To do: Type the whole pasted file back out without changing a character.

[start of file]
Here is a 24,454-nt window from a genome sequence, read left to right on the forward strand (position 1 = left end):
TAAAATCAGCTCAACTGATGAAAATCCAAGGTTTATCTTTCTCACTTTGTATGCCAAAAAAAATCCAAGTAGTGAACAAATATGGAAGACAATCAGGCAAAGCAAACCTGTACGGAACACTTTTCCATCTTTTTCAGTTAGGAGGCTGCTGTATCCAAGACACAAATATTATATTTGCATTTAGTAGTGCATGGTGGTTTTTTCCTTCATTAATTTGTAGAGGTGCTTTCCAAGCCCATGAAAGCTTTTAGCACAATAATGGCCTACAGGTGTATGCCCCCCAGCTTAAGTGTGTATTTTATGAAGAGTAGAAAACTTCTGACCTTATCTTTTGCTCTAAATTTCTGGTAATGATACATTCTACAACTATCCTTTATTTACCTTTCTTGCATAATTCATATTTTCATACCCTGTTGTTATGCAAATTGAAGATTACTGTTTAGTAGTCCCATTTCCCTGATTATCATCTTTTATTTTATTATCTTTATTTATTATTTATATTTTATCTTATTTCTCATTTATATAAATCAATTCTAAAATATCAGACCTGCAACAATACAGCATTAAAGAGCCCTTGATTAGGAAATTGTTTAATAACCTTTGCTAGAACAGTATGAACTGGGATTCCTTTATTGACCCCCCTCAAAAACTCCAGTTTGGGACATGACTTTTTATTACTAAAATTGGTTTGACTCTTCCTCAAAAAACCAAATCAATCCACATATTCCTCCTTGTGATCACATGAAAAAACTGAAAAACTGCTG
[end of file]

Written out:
Here is a 24,454-nt window from a genome sequence, read left to right on the forward strand (position 1 = left end):
TAAAATCAGCTCAACTGATGAAAATCCAAGGTTTATCTTTCTCACTTTGTATGCCAAAAAAAATCCAAGTAGTGAACAAATATGGAAGACAATCAGGCAAAGCAAACCTGTACGGAACACTTTTCCATCTTTTTCAGTTAGGAGGCTGCTGTATCCAAGACACAAATATTATATTTGCATTTAGTAGTGCATGGTGGTTTTTTCCTTCATTAATTTGTAGAGGTGCTTTCCAAGCCCATGAAAGCTTTTAGCACAATAATGGCCTACAGGTGTATGCCCCCCAGCTTAAGTGTGTATTTTATGAAGAGTAGAAAACTTCTGACCTTATCTTTTGCTCTAAATTTCTGGTAATGATACATTCTACAACTATCCTTTATTTACCTTTCTTGCATAATTCATATTTTCATACCCTGTTGTTATGCAAATTGAAGATTACTGTTTAGTAGTCCCATTTCCCTGATTATCATCTTTTATTTTATTATCTTTATTTATTATTTATATTTTATCTTATTTCTCATTTATATAAATCAATTCTAAAATATCAGACCTGCAACAATACAGCATTAAAGAGCCCTTGATTAGGAAATTGTTTAATAACCTTTGCTAGAACAGTATGAACTGGGATTCCTTTATTGACCCCCCTCAAAAACTCCAGTTTGGGACATGACTTTTTATTACTAAAATTGGTTTGACTCTTCCTCAAAAAACCAAATCAATCCACATATTCCTCCTTGTGATCACATGAAAAAACTGAAAAACTGCTG